|Publication number||US4916363 A|
|Application number||US 07/257,528|
|Publication date||Apr 10, 1990|
|Filing date||Oct 14, 1988|
|Priority date||Oct 14, 1988|
|Publication number||07257528, 257528, US 4916363 A, US 4916363A, US-A-4916363, US4916363 A, US4916363A|
|Inventors||Charles A. Burton, Larry J. Costa, Dail L. Swanson|
|Original Assignee||Valmont Industries, Inc.|
|Export Citation||BiBTeX, EndNote, RefMan|
|Patent Citations (4), Referenced by (35), Classifications (12), Legal Events (9)|
|External Links: USPTO, USPTO Assignment, Espacenet|
This invention relates to an improved ballast for a fluorescent lamp.
Conventional ballasts for fluorescent lamps are usually positioned within a ballast case comprised of a flat base portion and a case or cover portion secured thereto. The conventional ballasts normally include a core and coil subassembly mounted on one end of the base portion with the terminations of the coils extending therefrom. Conventionally, the layers of windings are separated by insulating material such as Kraft paper or the like. The use of paper insulation material between the layers often results in a higher operating temperature for the core and coil subassembly thereby effectively reducing the life of the ballast. The core and coil subassembly, after assembly, is normally impregnated with an asphalt wax material. The core and coil subassembly is then preferably positioned in the case so that the assembly is spaced from the top surface of the case and the sides of the ballast case for heat and sound insulation purposes, but the construction of the prior art core and coil subassembly makes such a feat extremely difficult. A capacitor/resistor subassembly is normally mounted in the other end of the case portion and usually comprises at least one capacitor and at least one resistor. Such a subassembly is sometimes referred to as a component subassembly. During the manufacture of the ballast, the leads or terminals of the capacitor(s) and resistor(s) are electrically connected to predetermined coil terminations. Elongated, flexible, external leads are also electrically connected, during the manufacturing process, to predetermined coil terminations. The total subassembly is then encased in an asphalt, silica sand potting compound. The base portion is then positioned over the ballast components and secured to the case portion with the flexible leads extending outwardly from the case. The external leads are subsequently electrically connected to leads or terminals in the lamp fixture.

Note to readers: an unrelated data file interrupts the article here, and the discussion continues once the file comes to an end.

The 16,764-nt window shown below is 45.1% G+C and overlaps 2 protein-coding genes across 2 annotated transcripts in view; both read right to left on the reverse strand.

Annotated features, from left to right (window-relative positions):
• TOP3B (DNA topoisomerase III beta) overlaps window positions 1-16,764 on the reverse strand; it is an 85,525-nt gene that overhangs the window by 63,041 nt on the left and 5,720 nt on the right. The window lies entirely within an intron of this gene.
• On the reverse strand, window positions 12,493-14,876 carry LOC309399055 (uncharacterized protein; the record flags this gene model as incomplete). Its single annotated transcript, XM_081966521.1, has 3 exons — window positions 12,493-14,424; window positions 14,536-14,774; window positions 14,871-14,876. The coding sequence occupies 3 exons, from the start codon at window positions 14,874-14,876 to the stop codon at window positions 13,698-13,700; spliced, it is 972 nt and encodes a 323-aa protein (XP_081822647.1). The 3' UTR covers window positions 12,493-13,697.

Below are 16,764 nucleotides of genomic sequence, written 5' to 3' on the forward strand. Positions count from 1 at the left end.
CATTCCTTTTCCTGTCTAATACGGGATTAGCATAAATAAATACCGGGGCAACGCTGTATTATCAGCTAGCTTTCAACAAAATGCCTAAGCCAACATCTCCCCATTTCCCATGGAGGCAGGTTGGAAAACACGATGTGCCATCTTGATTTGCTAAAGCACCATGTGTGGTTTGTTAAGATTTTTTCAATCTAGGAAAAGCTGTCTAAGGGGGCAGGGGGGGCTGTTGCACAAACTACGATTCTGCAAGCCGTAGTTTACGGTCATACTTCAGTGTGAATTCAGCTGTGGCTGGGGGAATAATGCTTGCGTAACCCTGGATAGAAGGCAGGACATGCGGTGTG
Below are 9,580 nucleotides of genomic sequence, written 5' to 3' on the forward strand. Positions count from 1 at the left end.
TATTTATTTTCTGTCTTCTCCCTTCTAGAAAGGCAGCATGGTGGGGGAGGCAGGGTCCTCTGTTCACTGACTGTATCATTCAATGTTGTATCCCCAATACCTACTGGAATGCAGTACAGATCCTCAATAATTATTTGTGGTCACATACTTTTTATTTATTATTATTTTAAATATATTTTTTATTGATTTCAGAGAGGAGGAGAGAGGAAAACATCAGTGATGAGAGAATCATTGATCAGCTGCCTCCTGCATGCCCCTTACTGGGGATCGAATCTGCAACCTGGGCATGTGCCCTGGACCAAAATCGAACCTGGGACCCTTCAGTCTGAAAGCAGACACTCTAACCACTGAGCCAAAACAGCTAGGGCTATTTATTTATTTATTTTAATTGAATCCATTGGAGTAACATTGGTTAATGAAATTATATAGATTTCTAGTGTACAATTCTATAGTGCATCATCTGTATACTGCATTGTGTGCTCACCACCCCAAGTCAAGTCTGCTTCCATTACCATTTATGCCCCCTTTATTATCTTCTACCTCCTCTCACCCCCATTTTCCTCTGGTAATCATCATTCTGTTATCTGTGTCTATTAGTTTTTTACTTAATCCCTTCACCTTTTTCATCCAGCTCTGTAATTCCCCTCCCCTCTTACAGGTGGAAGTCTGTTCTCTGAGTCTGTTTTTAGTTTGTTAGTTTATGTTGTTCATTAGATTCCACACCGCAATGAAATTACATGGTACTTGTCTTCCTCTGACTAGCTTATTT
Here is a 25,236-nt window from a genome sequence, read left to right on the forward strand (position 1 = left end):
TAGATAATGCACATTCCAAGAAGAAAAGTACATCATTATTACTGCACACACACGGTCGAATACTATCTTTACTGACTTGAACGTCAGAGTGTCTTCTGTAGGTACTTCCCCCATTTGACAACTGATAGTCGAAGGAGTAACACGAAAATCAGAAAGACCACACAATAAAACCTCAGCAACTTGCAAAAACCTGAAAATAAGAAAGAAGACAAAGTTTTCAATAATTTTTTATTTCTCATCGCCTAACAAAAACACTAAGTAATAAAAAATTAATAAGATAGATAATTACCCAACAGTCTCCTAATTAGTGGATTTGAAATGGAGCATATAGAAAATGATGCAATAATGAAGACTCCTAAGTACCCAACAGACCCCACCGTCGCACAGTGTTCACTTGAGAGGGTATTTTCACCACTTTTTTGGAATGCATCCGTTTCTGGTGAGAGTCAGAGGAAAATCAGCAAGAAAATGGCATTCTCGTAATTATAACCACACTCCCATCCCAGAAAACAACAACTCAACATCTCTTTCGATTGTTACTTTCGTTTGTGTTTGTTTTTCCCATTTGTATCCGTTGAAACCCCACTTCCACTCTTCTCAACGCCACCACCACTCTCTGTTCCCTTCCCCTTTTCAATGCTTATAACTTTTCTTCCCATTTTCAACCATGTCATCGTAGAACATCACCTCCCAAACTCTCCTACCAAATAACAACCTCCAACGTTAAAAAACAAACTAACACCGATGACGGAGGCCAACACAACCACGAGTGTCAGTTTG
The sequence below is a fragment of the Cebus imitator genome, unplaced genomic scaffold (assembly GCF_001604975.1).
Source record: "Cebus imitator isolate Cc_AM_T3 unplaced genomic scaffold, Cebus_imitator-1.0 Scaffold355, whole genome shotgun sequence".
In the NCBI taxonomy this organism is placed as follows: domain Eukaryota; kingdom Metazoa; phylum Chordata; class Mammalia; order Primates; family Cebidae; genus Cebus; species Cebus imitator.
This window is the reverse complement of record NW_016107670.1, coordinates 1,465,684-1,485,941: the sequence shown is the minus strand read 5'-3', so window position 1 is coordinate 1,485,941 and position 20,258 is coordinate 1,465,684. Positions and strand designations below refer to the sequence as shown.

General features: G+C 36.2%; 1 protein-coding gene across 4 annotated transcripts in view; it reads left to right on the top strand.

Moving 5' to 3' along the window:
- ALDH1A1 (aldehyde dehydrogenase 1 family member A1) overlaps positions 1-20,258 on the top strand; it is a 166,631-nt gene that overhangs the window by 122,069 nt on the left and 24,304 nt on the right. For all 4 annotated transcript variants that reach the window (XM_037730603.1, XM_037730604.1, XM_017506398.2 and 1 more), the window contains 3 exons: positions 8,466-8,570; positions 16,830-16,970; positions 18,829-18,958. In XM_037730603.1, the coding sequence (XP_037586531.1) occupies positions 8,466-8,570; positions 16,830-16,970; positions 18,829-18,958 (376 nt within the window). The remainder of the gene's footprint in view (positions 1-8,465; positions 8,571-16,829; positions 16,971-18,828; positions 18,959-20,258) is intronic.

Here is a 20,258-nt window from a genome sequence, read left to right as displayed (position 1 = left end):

The above-described ballasts, although generally satisfactory in operation, suffer some drawbacks or disadvantages. One disadvantage of the prior art ballasts is that different lamp manufacturers require leads of different lengths thereby requiring the ballast manufacturer to produce, and inventory, ballasts having various lead lengths. Further, each individual manufacturer may require various length leads to accommodate various lamp fixtures.
A further disadvantage of the prior art ballasts is that the external leads, which extend from the ballast, often interfere with other assembly operations. Yet another disadvantage is that the conventional ballast is not easily replaced by the end user should the ballast fail. Still another disadvantage is that the conventional ballast does not lend itself to potential modular product line extensions.